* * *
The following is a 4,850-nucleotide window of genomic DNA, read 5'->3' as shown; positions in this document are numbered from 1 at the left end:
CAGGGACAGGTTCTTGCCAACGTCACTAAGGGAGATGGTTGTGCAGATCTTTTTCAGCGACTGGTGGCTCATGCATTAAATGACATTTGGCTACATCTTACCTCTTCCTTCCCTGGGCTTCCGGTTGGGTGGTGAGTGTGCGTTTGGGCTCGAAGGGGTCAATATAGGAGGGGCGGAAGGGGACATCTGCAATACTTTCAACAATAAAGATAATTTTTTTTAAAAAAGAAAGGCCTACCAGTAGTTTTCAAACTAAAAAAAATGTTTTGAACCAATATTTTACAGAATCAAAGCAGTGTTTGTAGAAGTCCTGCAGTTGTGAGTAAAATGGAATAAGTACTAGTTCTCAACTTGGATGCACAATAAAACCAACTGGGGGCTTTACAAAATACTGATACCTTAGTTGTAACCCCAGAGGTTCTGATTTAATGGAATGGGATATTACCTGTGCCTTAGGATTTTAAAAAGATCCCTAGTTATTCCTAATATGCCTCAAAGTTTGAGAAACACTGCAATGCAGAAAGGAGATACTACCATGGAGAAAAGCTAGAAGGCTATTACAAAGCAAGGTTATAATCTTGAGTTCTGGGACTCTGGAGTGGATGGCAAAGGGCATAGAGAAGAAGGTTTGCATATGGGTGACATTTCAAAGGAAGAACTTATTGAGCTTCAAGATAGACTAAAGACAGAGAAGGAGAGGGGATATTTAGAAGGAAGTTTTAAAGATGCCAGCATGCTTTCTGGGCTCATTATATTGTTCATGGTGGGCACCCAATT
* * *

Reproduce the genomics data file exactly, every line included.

The following is a 4,850-nucleotide window of genomic DNA, read 5'->3' as shown; positions in this document are numbered from 1 at the left end:
CAGGGACAGGTTCTTGCCAACGTCACTAAGGGAGATGGTTGTGCAGATCTTTTTCAGCGACTGGTGGCTCATGCATTAAATGACATTTGGCTACATCTTACCTCTTCCTTCCCTGGGCTTCCGGTTGGGTGGTGAGTGTGCGTTTGGGCTCGAAGGGGTCAATATAGGAGGGGCGGAAGGGGACATCTGCAATACTTTCAACAATAAAGATAATTTTTTTTAAAAAAGAAAGGCCTACCAGTAGTTTTCAAACTAAAAAAAATGTTTTGAACCAATATTTTACAGAATCAAAGCAGTGTTTGTAGAAGTCCTGCAGTTGTGAGTAAAATGGAATAAGTACTAGTTCTCAACTTGGATGCACAATAAAACCAACTGGGGGCTTTACAAAATACTGATACCTTAGTTGTAACCCCAGAGGTTCTGATTTAATGGAATGGGATATTACCTGTGCCTTAGGATTTTAAAAAGATCCCTAGTTATTCCTAATATGCCTCAAAGTTTGAGAAACACTGCAATGCAGAAAGGAGATACTACCATGGAGAAAAGCTAGAAGGCTATTACAAAGCAAGGTTATAATCTTGAGTTCTGGGACTCTGGAGTGGATGGCAAAGGGCATAGAGAAGAAGGTTTGCATATGGGTGACATTTCAAAGGAAGAACTTATTGAGCTTCAAGATAGACTAAAGACAGAGAAGGAGAGGGGATATTTAGAAGGAAGTTTTAAAGATGCCAGCATGCTTTCTGGGCTCATTATATTGTTCATGGTGGGCACCCAATT